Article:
by Richard Powers
W.W. Norton & Company | 2019 | 502 pages
At our first Elders story workshop we were encouraged to come up with an idea for a story. I thought it might be interesting to tell a story from the perspective of a tree. We have several large trees near our cabin that are probably around 500 years old. What those trees would have seen encompasses the entire history of settler Vancouver and then some. The Hidden Life of Trees by Peter Wohlleben affirmed that trees do indeed have a story to tell if we can attend. In Barkskins Annie Proulx tells the epic story of the 5 generation assault on North American forests that continues even now in the old growth groves of Cascadia.
In The Overstory Richard Powers takes it to a new level. The story is itself a tree. Roots converge into a solid trunk which then branches into fractels and finally seeds that scatter into myriad possibilities for the future. Trees have watched over the story of life for eons. It is no longer weird to think that they have evolved complex social structures, communication systems and a form of consciousness with wisdom that we may yet begin to understand.
Both richly imaginative and powerfully grounded in science and history, Powers weaves a tale of people drawn to the defense of trees through an emerging awareness that humanity has become an existential threat to themselves and all the other forms of life that they exploit. The situations that his characters confront are eerily familiar. A researcher finds her insights into the complexity of forests is dismissed by jealous colleagues as “unscientific.” A women whose brush with death gives her a vision of what trees are thinking meets a guerrilla artist who follows her through fire to protect an ancient redwood grove. There is a computer whiz confined to a wheelchair whose digital alternate realities uncover the basic flaw in human design that too much is never enough.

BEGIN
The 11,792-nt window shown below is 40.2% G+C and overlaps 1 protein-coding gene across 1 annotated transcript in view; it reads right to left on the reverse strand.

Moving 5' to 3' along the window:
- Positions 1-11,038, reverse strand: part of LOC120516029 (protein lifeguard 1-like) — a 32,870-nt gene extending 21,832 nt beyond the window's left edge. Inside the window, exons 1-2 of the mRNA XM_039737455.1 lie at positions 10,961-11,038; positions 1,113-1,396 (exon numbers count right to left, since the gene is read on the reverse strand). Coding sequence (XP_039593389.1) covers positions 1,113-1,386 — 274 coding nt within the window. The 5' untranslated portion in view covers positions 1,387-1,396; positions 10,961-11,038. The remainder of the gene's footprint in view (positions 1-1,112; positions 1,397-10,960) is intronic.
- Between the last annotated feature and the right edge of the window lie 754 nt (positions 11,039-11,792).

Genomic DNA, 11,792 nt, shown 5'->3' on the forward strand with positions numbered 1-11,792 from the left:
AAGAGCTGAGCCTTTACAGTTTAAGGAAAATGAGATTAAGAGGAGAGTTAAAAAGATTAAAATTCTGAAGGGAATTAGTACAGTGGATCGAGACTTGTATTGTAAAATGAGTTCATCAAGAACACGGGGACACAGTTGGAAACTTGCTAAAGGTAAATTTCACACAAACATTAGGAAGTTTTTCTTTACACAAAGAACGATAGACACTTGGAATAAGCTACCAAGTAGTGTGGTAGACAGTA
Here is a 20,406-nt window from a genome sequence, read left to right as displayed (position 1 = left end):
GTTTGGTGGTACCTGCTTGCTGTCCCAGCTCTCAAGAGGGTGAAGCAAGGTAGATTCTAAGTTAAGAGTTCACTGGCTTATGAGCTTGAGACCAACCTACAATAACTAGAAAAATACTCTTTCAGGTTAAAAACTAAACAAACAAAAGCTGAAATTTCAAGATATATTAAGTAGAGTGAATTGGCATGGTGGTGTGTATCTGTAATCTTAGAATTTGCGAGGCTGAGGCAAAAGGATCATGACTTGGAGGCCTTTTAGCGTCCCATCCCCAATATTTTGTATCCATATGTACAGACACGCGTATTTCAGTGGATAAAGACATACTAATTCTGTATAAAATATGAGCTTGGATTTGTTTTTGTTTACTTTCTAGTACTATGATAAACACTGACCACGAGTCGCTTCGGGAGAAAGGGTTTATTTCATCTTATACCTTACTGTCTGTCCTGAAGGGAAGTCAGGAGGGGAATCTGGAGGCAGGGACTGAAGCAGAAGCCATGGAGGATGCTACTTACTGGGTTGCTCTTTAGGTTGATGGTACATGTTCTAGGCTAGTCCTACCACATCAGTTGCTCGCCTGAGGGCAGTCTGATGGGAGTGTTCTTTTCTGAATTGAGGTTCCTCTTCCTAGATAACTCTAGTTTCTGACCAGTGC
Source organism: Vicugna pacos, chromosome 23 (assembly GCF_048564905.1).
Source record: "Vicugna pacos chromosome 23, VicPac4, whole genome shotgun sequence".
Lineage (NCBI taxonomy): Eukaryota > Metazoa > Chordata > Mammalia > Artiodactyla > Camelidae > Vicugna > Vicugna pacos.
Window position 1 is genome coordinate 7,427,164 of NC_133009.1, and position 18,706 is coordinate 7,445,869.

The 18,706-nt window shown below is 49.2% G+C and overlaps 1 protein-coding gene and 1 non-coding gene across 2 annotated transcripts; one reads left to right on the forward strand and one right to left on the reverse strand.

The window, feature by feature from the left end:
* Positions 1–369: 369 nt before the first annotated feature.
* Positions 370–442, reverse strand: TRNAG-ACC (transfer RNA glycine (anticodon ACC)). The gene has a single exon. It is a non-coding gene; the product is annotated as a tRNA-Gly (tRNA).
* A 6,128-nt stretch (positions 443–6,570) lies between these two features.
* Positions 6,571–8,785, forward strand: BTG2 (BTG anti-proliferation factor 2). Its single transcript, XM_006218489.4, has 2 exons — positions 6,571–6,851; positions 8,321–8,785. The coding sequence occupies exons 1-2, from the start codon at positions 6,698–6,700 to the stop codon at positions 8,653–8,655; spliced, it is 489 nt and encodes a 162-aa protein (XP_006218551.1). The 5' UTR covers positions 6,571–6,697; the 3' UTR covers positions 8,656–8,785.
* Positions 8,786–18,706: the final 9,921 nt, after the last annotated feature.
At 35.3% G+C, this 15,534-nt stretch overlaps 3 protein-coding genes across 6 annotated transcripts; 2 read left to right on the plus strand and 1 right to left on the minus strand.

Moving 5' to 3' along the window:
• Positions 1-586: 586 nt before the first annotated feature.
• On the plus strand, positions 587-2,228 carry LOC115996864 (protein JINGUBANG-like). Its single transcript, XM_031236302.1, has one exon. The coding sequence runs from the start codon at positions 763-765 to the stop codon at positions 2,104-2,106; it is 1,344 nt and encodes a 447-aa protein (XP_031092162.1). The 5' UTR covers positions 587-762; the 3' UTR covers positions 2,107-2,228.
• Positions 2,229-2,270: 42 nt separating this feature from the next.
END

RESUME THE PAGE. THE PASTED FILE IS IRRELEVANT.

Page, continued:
It must be said that trees are also key characters in the story. From the last remaining American chesnut isolated on an Iowa farm, a sprawling aspen cluster, and the “elder” coastal redwoods with their thousands of years of wisdom, trees populate the story such that a Sibley’s Guide is helpful.
Our interdependence on trees may well form the mysterious “collective unconscious” that Carl Jung attributed to the understory of human experience. My favorite character is the psychologist whose field research on idealism and self-delusion draws him into the world of environmental activism and eco-terrorism and dissolves his objective detachment.
The book raises the question: is our collective delusion that “all will be well” leading us inexorably into the barren landscapes of the future. The wisdom of trees may be deeper and older than human wisdom, yet we turn them into planks and paper faster than the blight that finished off the elm trees. Overstory is a rippin’ yarn too close to the truth to be a comfortable read – highly recommended!
Reviewed by Bob Worcester 2019
(with apologies to Joyce Kilmer)
Moth-like seeds flutter down to rest
Sending tendrils deep in sand and stone
Moistened into life by rain that seeps
Deep into the dark decaying loam.
Green eyes of phototropic cells
Gaze up toward the ancient light
That brings ground water into clouds
And gives the rings of heartwood sight
Fungal roots rot new life into being
Soaking nutrients from layered humus
Cracking carbon chains to make
Sweet sugars and oxygen to effervesce.
Denizens that roam the deep bark valleys,
Forage through the twig and needle forests,
Graze through fields of leaf and bud — the
Minions buzzing their delighted chorus
Birds weave like thoughts among the branches
Thinking where they might end their flight
While furry ones slink and skitter through
Green chasms unworried by the height.
Trunks stand firm in storm wind lashing,
Branches bend to the slash of lightning
A thousand thousand times rebounding
From the blasts of winter’s scouring
Watching as the cities rise and fail,
As wars and epidemics sweep
As heros are forgotten and their words
fall into silence as they sleep.
To be a tree is to know time where
An eye blink marks the march of seasons
While our lives quickly flash and scatter
As the wind that gathers the dry leaves in
Time and time again the seasons
Roll around our ancient earth
Time and time again the reasons
Are remembered with each birth.
So in time the trees are toppled,
Sink back to soil from which they sprung
Nursing new growth into being
As the old becomes the young